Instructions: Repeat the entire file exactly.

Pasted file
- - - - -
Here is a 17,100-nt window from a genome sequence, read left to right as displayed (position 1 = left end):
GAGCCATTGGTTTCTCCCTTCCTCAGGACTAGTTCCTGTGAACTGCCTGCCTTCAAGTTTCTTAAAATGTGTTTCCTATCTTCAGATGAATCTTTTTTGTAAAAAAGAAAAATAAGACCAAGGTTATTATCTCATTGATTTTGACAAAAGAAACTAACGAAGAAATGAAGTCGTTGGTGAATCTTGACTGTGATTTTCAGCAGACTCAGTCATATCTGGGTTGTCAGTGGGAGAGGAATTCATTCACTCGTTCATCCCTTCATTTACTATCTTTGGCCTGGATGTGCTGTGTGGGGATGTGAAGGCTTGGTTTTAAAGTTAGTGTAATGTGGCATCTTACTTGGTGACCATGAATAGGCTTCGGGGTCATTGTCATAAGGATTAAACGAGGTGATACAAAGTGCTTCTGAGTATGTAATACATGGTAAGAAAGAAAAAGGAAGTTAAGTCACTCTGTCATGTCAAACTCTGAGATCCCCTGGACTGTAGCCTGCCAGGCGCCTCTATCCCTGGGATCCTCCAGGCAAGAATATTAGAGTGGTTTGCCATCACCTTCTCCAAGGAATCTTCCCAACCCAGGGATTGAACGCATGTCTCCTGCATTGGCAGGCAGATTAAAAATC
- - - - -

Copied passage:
Here is a 17,100-nt window from a genome sequence, read left to right as displayed (position 1 = left end):
GAGCCATTGGTTTCTCCCTTCCTCAGGACTAGTTCCTGTGAACTGCCTGCCTTCAAGTTTCTTAAAATGTGTTTCCTATCTTCAGATGAATCTTTTTTGTAAAAAAGAAAAATAAGACCAAGGTTATTATCTCATTGATTTTGACAAAAGAAACTAACGAAGAAATGAAGTCGTTGGTGAATCTTGACTGTGATTTTCAGCAGACTCAGTCATATCTGGGTTGTCAGTGGGAGAGGAATTCATTCACTCGTTCATCCCTTCATTTACTATCTTTGGCCTGGATGTGCTGTGTGGGGATGTGAAGGCTTGGTTTTAAAGTTAGTGTAATGTGGCATCTTACTTGGTGACCATGAATAGGCTTCGGGGTCATTGTCATAAGGATTAAACGAGGTGATACAAAGTGCTTCTGAGTATGTAATACATGGTAAGAAAGAAAAAGGAAGTTAAGTCACTCTGTCATGTCAAACTCTGAGATCCCCTGGACTGTAGCCTGCCAGGCGCCTCTATCCCTGGGATCCTCCAGGCAAGAATATTAGAGTGGTTTGCCATCACCTTCTCCAAGGAATCTTCCCAACCCAGGGATTGAACGCATGTCTCCTGCATTGGCAGGCAGATTAAAAATC